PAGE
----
[34] The mutation theory of evolution held that species went through periods of rapid mutation, possibly as a result of environmental stress, that could produce multiple mutations, and in some cases completely new species, in a single generation. Its originator was the Dutch botanist Hugo de Vries. De Vries looked for evidence of mutation extensive enough to produce a new species in a single generation and thought he found it with his work breeding the evening primrose of the genus

Saltationism was the idea that new species arise as a result of large mutations. It was seen as a much faster alternative to the Darwinian concept of a gradual process of small random variations being acted on by natural selection. It was popular with early geneticists such as mutation theory of evolution.[32][33]

Saltationism and mutation theory

Support for the orthogenesis hypothesis began to decline during the modern evolutionary synthesis in the 1940s when it became apparent that it could not explain the complex branching patterns of evolution revealed by statistical analysis of the fossil record by paleontologists. A few hung on to the idea of orthogenesis as late as the 1950s by claiming that the processes of macroevolution, the long term trends in evolution, were distinct from the processes of microevolution.[13][14]

Orthogenesis had a significant following in the 19th century, and its proponents included the Russian biologist Irish elk that they believed led to the animal's extinction.[30]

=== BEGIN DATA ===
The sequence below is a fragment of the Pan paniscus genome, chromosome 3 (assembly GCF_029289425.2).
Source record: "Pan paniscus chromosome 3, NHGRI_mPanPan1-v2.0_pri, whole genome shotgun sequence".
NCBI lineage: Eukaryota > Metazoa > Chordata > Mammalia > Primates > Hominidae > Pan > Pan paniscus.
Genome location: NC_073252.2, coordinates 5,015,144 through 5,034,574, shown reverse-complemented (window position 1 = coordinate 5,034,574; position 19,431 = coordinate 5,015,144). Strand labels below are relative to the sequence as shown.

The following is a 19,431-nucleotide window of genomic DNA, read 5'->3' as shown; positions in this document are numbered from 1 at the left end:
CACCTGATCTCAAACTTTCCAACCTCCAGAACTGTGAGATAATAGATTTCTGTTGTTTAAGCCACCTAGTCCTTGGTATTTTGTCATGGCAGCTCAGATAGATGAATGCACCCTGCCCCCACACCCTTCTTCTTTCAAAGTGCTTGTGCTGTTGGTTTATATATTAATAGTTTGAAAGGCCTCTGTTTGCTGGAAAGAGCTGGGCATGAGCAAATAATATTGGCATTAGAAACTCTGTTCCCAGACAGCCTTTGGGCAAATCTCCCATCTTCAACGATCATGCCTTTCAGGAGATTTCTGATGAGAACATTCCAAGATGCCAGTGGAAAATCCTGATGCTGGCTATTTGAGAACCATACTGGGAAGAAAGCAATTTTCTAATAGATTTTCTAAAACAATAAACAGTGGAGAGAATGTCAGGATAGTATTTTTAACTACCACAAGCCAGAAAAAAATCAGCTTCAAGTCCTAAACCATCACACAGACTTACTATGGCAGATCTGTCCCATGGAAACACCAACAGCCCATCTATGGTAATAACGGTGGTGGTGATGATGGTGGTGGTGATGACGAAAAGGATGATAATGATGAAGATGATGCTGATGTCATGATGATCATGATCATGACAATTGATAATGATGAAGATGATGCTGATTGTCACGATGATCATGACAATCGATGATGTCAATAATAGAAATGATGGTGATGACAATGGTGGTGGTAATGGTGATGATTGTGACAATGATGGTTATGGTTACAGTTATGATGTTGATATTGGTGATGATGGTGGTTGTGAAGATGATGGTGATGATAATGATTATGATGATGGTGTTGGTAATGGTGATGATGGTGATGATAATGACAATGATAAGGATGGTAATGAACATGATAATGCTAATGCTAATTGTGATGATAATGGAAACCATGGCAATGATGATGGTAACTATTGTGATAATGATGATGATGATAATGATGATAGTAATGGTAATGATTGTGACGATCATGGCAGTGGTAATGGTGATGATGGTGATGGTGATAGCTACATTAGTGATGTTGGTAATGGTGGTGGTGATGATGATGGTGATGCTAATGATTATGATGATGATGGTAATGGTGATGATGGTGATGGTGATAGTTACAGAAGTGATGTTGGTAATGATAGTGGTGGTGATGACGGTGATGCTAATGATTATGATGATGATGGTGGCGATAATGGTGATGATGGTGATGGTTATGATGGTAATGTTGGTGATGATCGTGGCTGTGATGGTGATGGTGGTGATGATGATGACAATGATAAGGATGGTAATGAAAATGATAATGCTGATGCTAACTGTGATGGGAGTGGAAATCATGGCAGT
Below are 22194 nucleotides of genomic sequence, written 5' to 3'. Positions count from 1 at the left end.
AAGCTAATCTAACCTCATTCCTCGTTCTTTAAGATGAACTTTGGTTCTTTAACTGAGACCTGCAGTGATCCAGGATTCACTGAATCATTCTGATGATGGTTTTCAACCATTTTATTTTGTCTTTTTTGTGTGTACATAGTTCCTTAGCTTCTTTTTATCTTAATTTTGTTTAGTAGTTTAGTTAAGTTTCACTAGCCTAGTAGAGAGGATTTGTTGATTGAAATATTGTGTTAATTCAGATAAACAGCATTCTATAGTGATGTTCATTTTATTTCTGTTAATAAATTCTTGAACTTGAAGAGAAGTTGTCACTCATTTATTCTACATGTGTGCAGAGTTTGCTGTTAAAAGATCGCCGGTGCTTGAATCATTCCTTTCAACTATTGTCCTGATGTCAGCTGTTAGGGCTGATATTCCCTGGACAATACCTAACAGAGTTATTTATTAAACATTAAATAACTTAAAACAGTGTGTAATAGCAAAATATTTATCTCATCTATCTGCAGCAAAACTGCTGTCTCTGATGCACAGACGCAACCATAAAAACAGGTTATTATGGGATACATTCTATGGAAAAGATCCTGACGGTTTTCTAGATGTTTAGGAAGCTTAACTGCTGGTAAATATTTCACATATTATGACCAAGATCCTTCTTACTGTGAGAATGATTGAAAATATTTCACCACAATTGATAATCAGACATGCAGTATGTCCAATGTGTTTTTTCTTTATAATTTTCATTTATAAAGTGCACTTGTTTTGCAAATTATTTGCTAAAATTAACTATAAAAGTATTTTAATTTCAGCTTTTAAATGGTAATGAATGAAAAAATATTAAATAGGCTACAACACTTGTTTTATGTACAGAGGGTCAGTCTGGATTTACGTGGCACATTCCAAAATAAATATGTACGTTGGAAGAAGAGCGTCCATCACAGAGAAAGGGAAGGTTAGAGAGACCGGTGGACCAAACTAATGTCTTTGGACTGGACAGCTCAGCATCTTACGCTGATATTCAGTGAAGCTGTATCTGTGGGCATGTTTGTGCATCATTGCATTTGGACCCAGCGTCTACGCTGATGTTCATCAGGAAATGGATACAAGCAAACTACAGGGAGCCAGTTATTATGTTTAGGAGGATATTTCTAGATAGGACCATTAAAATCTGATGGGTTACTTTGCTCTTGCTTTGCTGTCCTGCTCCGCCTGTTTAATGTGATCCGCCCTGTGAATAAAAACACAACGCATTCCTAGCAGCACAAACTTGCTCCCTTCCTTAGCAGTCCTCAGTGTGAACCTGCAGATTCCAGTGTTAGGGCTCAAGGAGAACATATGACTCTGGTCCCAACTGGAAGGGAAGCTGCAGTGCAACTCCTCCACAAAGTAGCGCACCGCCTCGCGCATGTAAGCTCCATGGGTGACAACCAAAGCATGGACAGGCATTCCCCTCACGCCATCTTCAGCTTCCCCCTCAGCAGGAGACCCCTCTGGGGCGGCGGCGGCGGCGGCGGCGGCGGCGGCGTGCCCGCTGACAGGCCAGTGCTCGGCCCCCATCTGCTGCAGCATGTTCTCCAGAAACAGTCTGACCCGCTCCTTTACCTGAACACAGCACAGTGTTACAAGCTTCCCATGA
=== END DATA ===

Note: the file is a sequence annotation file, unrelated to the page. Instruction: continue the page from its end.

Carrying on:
Orthogenetic evolution was the hypothesis that life has an innate tendency to change, in a unilinear fashion in a particular direction. The term orthogenesis was popularized by a Theodor Eimer a German zoologist. Eimer also believed in Lamarckian inheritance of acquired characteristics, but he felt that internal laws of growth determine which characteristics would be acquired and guided the long term direction of evolution down certain paths.[30]

Henry Fairfield Osborn's 1918 book Origin and Evolution of Life claimed the evolution of Titanothere horns was an example of an orthogenetic trend in evolution.


As a consequence of the debate over the viability of neo-Lamarckism in the 1890s, Baldwin effect and it has remained a topic of debate and research in evolutionary biology ever since.[29]

Baldwin effect

Critics of neo-Lamarckism pointed out that no one had ever produced solid evidence for the inheritance of acquired characteristics. The experimental work of the German biologist August Weismann resulted in the germ plasm theory of inheritance. This led him to declare that inheritance of acquired characteristics was flatly impossible, since the Weismann barrier would prevent any changes that occurred to the body after birth from being inherited by the next generation. Despite these criticisms, neo-Lamarckism remained the most popular alternative to natural selection at the end of the 19th century, and would remain the position of some naturalists well into the 20th century.[25][28]